Strav vs Rach: Hell vs Heaven!

Lindsay Perigo's picture
Submitted by Lindsay Perigo on Wed, 2018-08-29 23:21

Stravinsky: Symphonies of Wind Instruments; Symphony in Three Movements
Rachmaninoff: Symphony No. 2
New Zealand Symphony Orchestra, Edo do Waart, conductor, Michael Fowler Centre, Wellington, August 24, 2018

In my review of the NZSO's recent Beethoven/Brahms concert, I noted:

The sonata, the concerto and the symphony are among the greatest achievements of mankind. They reached their apogee in the nineteenth century. They have been under assault since the early part of the twentieth, when Stravinsky and others launched a war on melody and beauty. Thus it was cosmically edifying to note that the audience for this concert on Saturday night, featuring Beethoven's Violin Concerto and Brahms's Symphony No. 2, was the biggest this year, and included many youngsters of secondary school age whose peers have, criminally, been denied exposure to such musical giants on the grounds that they are Dead White Males.

After lavishing justified praise on our national band's performance, I concluded:


This coming Friday in Wellington, Saturday in Auckland, the NZSO will be pitting the stench of Stravinsky against the rapture of Rachmaninoff. It will be worth enduring the former for the sake of the latter, to be able to feel that maybe the apocalypse has been deferred.

Well, said Friday has been and gone, and said contest duly occurred. Stravinsky made up the first half, Rachmaninoff the second. The first half could be called Hell, the second, Heaven. Heaven won.

Of his Symphonies of Wind Instruments Stravinsky himself wrote in his autobiography: "It lacks all those elements that infallibly appeal to the ordinary listener, or to which he is accustomed. It is futile to look in it for passionate impulse or dynamic brilliance. ... The music is not meant to 'please' an audience nor to arouse its passions. Nevertheless I had hoped that it would appeal to some of those persons in whom a purely musical receptivity outweighed the desire to satisfy their sentimental cravings."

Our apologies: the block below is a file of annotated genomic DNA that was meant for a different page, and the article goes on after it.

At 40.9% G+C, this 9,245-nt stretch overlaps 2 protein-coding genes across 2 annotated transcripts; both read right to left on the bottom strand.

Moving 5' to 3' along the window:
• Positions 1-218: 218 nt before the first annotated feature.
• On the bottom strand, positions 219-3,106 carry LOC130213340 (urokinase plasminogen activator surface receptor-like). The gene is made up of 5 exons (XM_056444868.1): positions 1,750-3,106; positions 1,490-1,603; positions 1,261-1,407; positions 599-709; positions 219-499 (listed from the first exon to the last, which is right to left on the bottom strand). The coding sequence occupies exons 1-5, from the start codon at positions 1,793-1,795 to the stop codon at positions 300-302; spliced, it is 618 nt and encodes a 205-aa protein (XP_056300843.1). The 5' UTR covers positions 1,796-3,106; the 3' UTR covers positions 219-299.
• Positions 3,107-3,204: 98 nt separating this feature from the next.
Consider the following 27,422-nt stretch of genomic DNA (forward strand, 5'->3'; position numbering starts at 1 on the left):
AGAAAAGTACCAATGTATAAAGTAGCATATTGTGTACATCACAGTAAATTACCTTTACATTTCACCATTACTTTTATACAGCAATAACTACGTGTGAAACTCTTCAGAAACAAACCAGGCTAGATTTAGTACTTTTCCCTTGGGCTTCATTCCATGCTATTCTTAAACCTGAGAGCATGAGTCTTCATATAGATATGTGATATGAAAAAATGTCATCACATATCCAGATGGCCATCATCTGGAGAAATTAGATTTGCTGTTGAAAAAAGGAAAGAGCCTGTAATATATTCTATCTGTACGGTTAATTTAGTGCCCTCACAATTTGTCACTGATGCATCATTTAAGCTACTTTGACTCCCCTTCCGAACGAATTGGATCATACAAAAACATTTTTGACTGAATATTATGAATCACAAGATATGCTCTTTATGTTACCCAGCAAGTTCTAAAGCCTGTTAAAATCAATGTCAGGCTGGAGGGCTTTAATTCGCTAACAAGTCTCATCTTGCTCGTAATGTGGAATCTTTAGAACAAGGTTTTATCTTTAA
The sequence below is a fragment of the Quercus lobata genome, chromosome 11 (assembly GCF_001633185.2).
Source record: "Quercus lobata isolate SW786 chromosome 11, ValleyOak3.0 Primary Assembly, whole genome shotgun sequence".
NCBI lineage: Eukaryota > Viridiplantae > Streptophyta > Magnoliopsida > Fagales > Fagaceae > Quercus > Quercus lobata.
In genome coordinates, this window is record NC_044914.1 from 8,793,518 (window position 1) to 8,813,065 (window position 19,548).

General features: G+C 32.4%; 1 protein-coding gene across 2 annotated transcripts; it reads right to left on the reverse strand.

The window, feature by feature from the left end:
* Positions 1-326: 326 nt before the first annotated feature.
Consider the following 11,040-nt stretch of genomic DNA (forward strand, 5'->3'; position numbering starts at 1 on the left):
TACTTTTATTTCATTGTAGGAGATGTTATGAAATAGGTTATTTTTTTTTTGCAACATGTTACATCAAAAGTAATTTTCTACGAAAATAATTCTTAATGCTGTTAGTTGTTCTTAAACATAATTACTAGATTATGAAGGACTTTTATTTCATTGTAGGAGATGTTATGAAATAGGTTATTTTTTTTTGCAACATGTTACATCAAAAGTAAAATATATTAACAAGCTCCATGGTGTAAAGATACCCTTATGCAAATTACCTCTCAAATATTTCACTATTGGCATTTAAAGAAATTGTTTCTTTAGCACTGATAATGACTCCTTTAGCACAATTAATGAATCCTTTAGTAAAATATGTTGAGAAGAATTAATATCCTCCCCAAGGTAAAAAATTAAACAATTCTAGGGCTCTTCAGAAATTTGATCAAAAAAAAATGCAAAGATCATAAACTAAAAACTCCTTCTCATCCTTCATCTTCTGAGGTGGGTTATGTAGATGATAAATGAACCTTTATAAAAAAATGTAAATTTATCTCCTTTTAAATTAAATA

Alas, I am one those irredeemable deplorables with an unquenchable desire to have my sentimental cravings satisfied and my passions aroused. There must be many like me, since the audience for this monstrosity was much smaller than for the cravings-satisfying, passions-rousing Beethoven/Brahms.

Igor, the arch-enemy of Romanticism, noting that audiences generally did not approve of the direction in which he'd gone, observed: "What moves and delights me leaves them indifferent, and what still continues to interest them holds no further attraction for me."

'Nuff said!

Conductor de Waart, in his programme notes, wrote of the Rachmaninov Second Symphony: "It is a haunting and deeply moving work and one that will stay with you long after tonight."

'Nuff said again! Except to add that it had been with me for decades before that night, yet the swirling divinity of the Adagio, starring Patrick Barry on clarinet, was never more irresistible. And the explosion of rapture on Beauden Barrett's face the next night as he scored his fourth try of the match reminded me of nothing so much as the outbreak of ecstasy that greeted the arch-Romantic Rach's signature "yum-ta-ta-tum" conclusion.

Heaven wins again in the orchestra's upcoming Classical Hits tour beginning in Gisborne on September 6. With Tchaikovsky's Romeo and Juliet in the mix, how could it not?!